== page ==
Send Products Through Stage-Gate Approach

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Developing successful new products is crucial for credit card and other consumer lenders to meet the needs of customers and stay ahead of competition. Though startup costs in financial services marketing may be lower than in manufacturing, the goal remains to bring profitable new products to market as quickly as possible while avoiding expensive failures and public embarrassments.

For years, credit card issuers have offered varied cross-sell products to customers involving insurance, protection, travel and entertainment. The majority of these have been outsourced from vendors who develop programs and manage the marketing. In recent years, various regulatory and economic reasons have encouraged card issuers to invest in product configurations and marketing of their own product lines.

Developing cross-sell products has been a somewhat new experience for institutions, and few in the card industry follow a defined development process unless sourced from lending products.

Investment in a cross-sell product often competes for capital with potential lending opportunities, so new products need to show strong return on investment to proceed.

Of course, a factor today is the time and cost to provide a Web site that meets customer expectation. State of the art is privileged access with ever-updating benefits that create desire for enrolled customers to log in frequently. In the old days, all that was needed was to print a limited number of fulfillment kits and rev up customer service and retention at a call center. Now a site needs to be operational to test even the initial versions of new products, a requirement that can raise start-up costs and the risk of a new venture.

In searching for guidelines to structure a recent new product development process, I found useful professor Robert G. Cooper's 2001 text, "Winning at New Products." This is a sound study of applying design to what many might consider an ad hoc or intuitive process.

Professor Cooper describes the Stage-Gate process, which he helped design in the 1980s and which has been used by product development companies in various fields. Though Stage-Gate involves steps that some might consider standard operating procedure, having a structured checklist can build confidence in decision making.

He describes Stage-Gate as involving several stages of product development for which a "gate" must be passed through to proceed to the next stage based on the project meeting specified standards.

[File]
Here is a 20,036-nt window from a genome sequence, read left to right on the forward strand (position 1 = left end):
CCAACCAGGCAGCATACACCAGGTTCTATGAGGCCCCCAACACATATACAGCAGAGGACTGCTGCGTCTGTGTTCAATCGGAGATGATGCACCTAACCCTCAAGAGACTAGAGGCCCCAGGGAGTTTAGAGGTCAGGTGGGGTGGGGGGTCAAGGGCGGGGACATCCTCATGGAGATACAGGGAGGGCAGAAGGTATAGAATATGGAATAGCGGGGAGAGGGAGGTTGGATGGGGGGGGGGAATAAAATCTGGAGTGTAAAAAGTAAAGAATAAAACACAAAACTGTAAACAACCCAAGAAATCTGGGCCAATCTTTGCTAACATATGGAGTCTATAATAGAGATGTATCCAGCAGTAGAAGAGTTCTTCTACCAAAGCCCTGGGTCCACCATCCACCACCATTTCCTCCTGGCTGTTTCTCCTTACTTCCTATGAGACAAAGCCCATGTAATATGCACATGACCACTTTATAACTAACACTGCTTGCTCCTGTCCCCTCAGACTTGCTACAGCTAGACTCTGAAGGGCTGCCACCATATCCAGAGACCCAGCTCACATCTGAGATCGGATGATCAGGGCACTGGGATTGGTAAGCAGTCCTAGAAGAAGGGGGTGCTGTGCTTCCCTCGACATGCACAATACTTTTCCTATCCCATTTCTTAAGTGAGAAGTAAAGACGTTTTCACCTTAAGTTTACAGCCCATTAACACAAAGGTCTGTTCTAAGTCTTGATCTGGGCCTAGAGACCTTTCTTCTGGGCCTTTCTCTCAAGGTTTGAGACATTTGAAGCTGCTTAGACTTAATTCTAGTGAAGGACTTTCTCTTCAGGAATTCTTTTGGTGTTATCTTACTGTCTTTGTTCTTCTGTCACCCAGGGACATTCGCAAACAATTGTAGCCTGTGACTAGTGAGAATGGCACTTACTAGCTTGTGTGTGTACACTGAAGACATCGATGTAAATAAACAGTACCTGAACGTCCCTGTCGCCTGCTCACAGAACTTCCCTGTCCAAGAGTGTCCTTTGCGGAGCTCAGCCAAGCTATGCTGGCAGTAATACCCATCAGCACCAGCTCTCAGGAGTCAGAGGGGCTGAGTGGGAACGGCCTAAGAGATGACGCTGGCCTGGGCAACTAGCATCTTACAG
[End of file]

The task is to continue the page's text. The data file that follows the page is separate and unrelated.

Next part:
Discovery: The yellow pad step. Ideas are generated from meetings of various constituents including staff and customers who are asked to describe unfulfilled needs and interests. Products without serious flaws pass through Gate 1.

Stage 1: Scoping. Initial homework considers the project's marketing and technical feasibility. Product concepts at this stage are evaluated simply on broad criteria such as strategic fit, market attractiveness, technical feasibility, regulatory concerns and environmental impact. "Must meet and should meet" criteria are considered on a more rigorous basis in order to pass through Gate 2.

Stage 2: Building the business case. A detailed product definition and development plan are written out. Serious studies are conducted of value proposition for customers, competitive advantage, technical needs, market potential, contribution to firm reputation, regulatory hurdles and sources of risk. An ROI estimate is made based on net present value of revenues and expenses. Upon completion and approval of these criteria points, product plans are ready to go through Gate 3 and into development.

Stage 3: Development. Now begins creation of the product. Request for proposal processes might be conducted for components, administrative vendors selected, contracts finalized, operational sites inspected, operational plans completed, sites built and ad plans formulated. Customer service centers are selected, staffed and trained. Scripting, print material and site content will gain legal approval. Upon verification that all preparations have been made to support operational testing, the program is ready to pass through Gate 3.

Stage 4: Testing. The product is ready for alpha testing by the project team and other employees. The enrollment processing, billing, call center and site will be tested. Upon completion of internal testing, live customers may be asked to perform a beta test to ensure the product works well from a customer's perspective.

Initial sales will be watched to confirm business plan assumptions for cost per sale, activation rates, operational expenses and enrollment retention. Customer use and satisfaction are evaluated, and variations in features can be adjusted. Upon successful analysis, the program is ready to pass through Gate 4 and into full launch.

Stage 5: Launch. Based on successful internal testing and initial sales to limited numbers of customers, the product is ready for rollout to many potential customers. Throughout launch, performance indicators are reviewed to compare with assumptions from original planning. Changes may be needed to lower operational costs or improve retention. This can help develop future products by providing live results data.

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